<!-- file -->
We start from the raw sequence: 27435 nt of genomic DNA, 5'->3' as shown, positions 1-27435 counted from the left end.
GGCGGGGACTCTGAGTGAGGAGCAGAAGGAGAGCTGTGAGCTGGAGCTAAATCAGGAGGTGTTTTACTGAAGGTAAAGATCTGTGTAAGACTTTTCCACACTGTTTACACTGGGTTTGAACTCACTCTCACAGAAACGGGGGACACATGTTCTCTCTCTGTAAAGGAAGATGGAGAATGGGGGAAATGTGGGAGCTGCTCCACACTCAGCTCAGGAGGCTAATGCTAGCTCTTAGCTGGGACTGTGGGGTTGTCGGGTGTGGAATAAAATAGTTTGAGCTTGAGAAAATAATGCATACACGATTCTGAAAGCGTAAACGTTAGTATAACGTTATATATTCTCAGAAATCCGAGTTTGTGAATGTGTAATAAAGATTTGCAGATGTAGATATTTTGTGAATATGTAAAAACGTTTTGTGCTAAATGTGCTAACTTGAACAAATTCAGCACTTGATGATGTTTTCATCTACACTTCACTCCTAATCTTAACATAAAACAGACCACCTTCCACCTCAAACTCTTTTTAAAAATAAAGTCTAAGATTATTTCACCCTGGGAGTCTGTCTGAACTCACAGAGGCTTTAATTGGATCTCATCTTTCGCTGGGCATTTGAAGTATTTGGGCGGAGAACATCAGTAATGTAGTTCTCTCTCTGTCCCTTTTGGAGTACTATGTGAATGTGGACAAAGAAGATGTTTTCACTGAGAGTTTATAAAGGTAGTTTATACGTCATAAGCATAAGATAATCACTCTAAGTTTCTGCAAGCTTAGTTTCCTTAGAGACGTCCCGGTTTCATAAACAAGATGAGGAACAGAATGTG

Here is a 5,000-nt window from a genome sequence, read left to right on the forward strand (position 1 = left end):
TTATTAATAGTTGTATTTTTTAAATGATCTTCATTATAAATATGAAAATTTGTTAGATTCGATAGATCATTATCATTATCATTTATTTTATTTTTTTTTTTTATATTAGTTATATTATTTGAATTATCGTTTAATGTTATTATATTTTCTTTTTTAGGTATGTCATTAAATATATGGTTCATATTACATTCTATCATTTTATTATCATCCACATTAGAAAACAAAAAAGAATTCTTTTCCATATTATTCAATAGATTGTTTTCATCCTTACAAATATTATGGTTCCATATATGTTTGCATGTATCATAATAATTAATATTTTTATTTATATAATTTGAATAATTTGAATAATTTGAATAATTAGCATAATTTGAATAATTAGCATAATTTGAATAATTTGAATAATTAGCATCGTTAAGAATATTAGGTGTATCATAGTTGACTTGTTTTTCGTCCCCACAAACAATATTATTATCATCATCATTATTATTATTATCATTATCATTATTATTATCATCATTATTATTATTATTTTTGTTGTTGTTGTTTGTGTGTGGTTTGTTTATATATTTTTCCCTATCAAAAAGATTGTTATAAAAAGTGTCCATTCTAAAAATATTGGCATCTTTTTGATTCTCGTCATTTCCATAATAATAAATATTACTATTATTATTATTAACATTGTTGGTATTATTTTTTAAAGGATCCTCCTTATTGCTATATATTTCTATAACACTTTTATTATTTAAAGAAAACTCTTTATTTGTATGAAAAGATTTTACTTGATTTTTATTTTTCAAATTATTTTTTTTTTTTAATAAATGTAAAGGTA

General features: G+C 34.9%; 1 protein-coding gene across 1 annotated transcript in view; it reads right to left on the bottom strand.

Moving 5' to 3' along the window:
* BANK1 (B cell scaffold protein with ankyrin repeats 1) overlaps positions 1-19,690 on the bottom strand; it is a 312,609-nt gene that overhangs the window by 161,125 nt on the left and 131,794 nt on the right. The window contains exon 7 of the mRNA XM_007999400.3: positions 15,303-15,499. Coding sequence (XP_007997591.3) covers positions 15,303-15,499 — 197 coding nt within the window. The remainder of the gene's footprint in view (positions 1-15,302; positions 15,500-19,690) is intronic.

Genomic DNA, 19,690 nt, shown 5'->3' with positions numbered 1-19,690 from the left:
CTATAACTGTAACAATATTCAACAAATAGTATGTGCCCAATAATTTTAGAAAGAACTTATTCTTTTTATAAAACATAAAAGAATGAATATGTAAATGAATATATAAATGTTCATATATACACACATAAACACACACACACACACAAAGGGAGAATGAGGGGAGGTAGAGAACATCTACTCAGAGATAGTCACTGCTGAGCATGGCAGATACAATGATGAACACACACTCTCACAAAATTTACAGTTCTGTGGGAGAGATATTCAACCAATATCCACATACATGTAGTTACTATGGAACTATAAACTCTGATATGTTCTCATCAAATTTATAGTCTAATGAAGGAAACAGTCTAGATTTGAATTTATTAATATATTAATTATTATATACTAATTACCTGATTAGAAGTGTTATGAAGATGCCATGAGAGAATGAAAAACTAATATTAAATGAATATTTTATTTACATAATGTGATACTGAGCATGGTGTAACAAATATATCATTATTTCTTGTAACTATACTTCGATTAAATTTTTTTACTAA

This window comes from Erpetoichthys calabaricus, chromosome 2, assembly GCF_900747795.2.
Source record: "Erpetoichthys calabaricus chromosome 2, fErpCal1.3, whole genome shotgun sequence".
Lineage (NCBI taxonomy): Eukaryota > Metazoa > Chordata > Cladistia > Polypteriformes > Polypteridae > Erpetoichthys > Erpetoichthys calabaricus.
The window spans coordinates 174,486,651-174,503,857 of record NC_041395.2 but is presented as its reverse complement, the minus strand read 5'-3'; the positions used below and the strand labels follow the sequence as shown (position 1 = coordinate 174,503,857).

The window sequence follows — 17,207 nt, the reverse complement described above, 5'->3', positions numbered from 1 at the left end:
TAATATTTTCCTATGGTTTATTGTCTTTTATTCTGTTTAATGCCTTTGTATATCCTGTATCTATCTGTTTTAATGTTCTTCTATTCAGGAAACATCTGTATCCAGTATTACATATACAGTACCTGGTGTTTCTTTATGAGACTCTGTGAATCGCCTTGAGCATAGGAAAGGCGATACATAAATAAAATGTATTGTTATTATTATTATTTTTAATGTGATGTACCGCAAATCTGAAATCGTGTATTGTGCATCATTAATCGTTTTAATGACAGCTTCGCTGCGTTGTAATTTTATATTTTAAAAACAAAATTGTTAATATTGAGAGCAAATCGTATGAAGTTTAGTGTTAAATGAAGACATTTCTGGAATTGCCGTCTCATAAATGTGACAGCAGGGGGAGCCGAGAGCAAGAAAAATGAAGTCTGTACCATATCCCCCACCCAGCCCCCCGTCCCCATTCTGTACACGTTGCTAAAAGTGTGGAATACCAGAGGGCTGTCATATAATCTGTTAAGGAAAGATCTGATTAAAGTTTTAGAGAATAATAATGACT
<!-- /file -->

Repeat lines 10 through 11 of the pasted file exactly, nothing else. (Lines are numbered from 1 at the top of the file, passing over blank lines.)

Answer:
This window comes from Erpetoichthys calabaricus, chromosome 2, assembly GCF_900747795.2.
Source record: "Erpetoichthys calabaricus chromosome 2, fErpCal1.3, whole genome shotgun sequence".